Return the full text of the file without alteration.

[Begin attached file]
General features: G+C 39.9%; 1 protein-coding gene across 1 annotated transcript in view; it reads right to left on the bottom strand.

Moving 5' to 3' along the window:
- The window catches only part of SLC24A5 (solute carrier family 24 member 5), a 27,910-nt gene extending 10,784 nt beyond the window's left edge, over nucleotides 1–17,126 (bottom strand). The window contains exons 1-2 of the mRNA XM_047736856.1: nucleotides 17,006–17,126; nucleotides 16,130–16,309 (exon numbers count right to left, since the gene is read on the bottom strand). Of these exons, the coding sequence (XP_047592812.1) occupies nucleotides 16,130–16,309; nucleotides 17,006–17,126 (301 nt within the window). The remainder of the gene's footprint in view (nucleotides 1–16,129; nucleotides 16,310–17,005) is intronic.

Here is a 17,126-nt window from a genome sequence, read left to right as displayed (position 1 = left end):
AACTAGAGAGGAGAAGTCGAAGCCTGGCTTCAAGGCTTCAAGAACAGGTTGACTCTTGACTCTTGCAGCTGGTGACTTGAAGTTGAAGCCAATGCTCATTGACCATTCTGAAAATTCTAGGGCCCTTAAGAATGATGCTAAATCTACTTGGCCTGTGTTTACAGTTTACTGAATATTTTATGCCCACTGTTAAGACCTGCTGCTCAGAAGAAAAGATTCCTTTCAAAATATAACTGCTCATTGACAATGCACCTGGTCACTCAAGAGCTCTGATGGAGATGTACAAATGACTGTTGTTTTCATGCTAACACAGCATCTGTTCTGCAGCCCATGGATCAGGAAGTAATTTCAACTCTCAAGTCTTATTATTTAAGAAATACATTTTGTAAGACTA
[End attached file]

General features: G+C 39.9%; 1 protein-coding gene across 1 annotated transcript in view; it reads right to left on the bottom strand.

Moving 5' to 3' along the window:
- The window catches only part of SLC24A5 (solute carrier family 24 member 5), a 27,910-nt gene extending 10,784 nt beyond the window's left edge, over nucleotides 1–17,126 (bottom strand). The window contains exons 1-2 of the mRNA XM_047736856.1: nucleotides 17,006–17,126; nucleotides 16,130–16,309 (exon numbers count right to left, since the gene is read on the bottom strand). Of these exons, the coding sequence (XP_047592812.1) occupies nucleotides 16,130–16,309; nucleotides 17,006–17,126 (301 nt within the window). The remainder of the gene's footprint in view (nucleotides 1–16,129; nucleotides 16,310–17,005) is intronic.

Here is a 17,126-nt window from a genome sequence, read left to right as displayed (position 1 = left end):
AACTAGAGAGGAGAAGTCGAAGCCTGGCTTCAAGGCTTCAAGAACAGGTTGACTCTTGACTCTTGCAGCTGGTGACTTGAAGTTGAAGCCAATGCTCATTGACCATTCTGAAAATTCTAGGGCCCTTAAGAATGATGCTAAATCTACTTGGCCTGTGTTTACAGTTTACTGAATATTTTATGCCCACTGTTAAGACCTGCTGCTCAGAAGAAAAGATTCCTTTCAAAATATAACTGCTCATTGACAATGCACCTGGTCACTCAAGAGCTCTGATGGAGATGTACAAATGACTGTTGTTTTCATGCTAACACAGCATCTGTTCTGCAGCCCATGGATCAGGAAGTAATTTCAACTCTCAAGTCTTATTATTTAAGAAATACATTTTGTAAGACTA